All that will happen is Apple products will cost 2+% more rounded up to the next marketable price. Who pays this tax? People who buy Apple products, not Apple. The UK is wanting more money from its citizens. They know Apple will raise prices to cover this cost.
    Ultimately it's only the customer that has any money (Apple is just a bunch of costs without its customers) so of course they'll pay. That's not the point, this is about levelling the playing field so that there is fairer competition between online and physical sellers.

    There are lots of reasons why this is necessary but, if you believe that more business will move online, it's clear that the overall tax take will drop if this isn't done. Now, that tax take funds everything from roads to health care and no-one seems keep on reducing spending in those areas. You can debate endlessly about efficiency and priorities of government spend but collecting the money is kind-of a prerequisite for actually getting the job done.
  • Reply 13 of 42
    In the UK, IMHO, Apple is not the main target. Those are Google and Amazon.
    Apple pays a significant amount of VAT, Business Rates and National Insurance (Employers Contribution) to the UK Treasury. Google issues Invoices from Dublin and claims that they do no selling of adverts in the UK and Amazon... well the less said about channelling everything via cough, cough licenses to Luxembourg the better.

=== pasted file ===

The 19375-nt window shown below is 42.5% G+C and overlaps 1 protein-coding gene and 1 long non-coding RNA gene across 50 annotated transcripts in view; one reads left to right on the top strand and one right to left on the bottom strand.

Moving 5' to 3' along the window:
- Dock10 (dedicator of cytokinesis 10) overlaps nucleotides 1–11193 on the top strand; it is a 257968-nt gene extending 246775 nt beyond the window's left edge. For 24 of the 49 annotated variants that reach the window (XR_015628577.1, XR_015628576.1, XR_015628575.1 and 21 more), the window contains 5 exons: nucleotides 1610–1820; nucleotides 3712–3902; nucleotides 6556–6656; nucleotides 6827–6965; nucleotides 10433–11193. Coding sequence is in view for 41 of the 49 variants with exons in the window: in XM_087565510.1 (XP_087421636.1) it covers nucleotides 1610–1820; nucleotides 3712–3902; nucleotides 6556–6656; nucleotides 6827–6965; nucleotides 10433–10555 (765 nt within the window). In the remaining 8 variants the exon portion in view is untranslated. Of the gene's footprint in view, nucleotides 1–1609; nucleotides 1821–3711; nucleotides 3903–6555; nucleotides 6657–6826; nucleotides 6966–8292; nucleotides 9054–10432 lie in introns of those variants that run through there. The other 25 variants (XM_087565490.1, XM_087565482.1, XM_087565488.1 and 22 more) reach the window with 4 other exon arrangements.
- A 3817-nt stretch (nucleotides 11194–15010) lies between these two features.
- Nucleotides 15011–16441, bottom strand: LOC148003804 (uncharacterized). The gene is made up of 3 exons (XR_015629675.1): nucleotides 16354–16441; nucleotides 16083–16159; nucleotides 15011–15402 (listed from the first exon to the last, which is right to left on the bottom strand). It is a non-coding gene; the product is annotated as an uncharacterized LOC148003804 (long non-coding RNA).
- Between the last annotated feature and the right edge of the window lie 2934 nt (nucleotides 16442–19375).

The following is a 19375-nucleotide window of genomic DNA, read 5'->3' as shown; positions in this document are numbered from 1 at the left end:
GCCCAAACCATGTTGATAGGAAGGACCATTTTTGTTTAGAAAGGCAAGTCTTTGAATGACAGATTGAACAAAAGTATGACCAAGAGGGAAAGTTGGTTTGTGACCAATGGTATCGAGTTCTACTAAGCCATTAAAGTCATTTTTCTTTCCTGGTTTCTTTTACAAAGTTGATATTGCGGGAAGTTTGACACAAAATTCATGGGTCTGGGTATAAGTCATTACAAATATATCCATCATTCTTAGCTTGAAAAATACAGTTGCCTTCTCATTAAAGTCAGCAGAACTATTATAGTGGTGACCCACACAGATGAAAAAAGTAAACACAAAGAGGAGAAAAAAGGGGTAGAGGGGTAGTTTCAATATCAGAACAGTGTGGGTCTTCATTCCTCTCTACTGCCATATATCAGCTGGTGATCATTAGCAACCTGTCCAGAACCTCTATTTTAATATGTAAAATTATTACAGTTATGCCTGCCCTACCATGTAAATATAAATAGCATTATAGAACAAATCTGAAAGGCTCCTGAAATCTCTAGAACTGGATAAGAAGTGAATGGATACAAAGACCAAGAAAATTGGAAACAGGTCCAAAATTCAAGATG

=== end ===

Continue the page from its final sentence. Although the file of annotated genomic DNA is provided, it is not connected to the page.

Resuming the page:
The same goes for Starbucks and McDonalds.

    Apple doesn't pay VAT. VAT is a consumer tax that companies collect on behalf of the state.
    gatorguy
  • Reply 14 of 42
    The UK believes that 2% of revenue from "search engines, social media platforms, and online marketplaces" for UK consumers equals half a billion dollars/year?  Really?  The total revenue (from the UK only) is $25 billion/year?  That seems high.

    Presumably this doesn't include sales of iPhones and other physical devices, right?  Since those are already covered by VAT?  And doesn't Amazon already collect VAT on everything they sell in the UK?  Lumping Apple, Google, and Amazon in to the same bucket is strange, given that they make their money from such different sources.

    If they are focusing on App Store sales for Apple, that's a trivial problem for Apple.  They can/will simply bump up the cost of apps in the UK App Store by 2%.
  • Reply 15 of 42
    JWSCJWSC Posts: 251member
    As some of you might have heard there’s this thing called Brexit going on at the moment so this move has little to do with the E.U. and alledged Irish tax shelters.  The taxes collected will be local to the U.K. and not shared with any European government.

    This new tax is probably not a bad thing as the U.K. is going to need all the help it can get once Brexit is complete.  As U.K. businesses begin to feel the detrimental effects of additional costs of trade with the E.U., Her Majesty’s Government will experience significant revenue decline.
  • Reply 16 of 42
    "Claw?"

    Bad choice of words.

    tylersdad said:
    T.j.p. said:
    All that will happen is Apple products will cost 2+% more rounded up to the next marketable price. Who pays this tax? People who buy Apple products, not Apple. The UK is wanting more money from its citizens. They know Apple will raise prices to cover this cost.
    Exactly. Businesses don't pay taxes. Their customers do. That's why these various targeted taxes do nothing but hurt consumers. For instance, in WA state, there's a ballot initiative that would charge energy companies a "carbon fee", ostensibly to create a fund that would be used to pay for clean energy initiatives in the state. It's an indirect tax on WA state rate payers, since energy companies will simply raise rates to pay for it.

    Sadly, the vast majority of the electorate seems to be illiterate and has no basic understanding of economics or business. So, it will likely pass.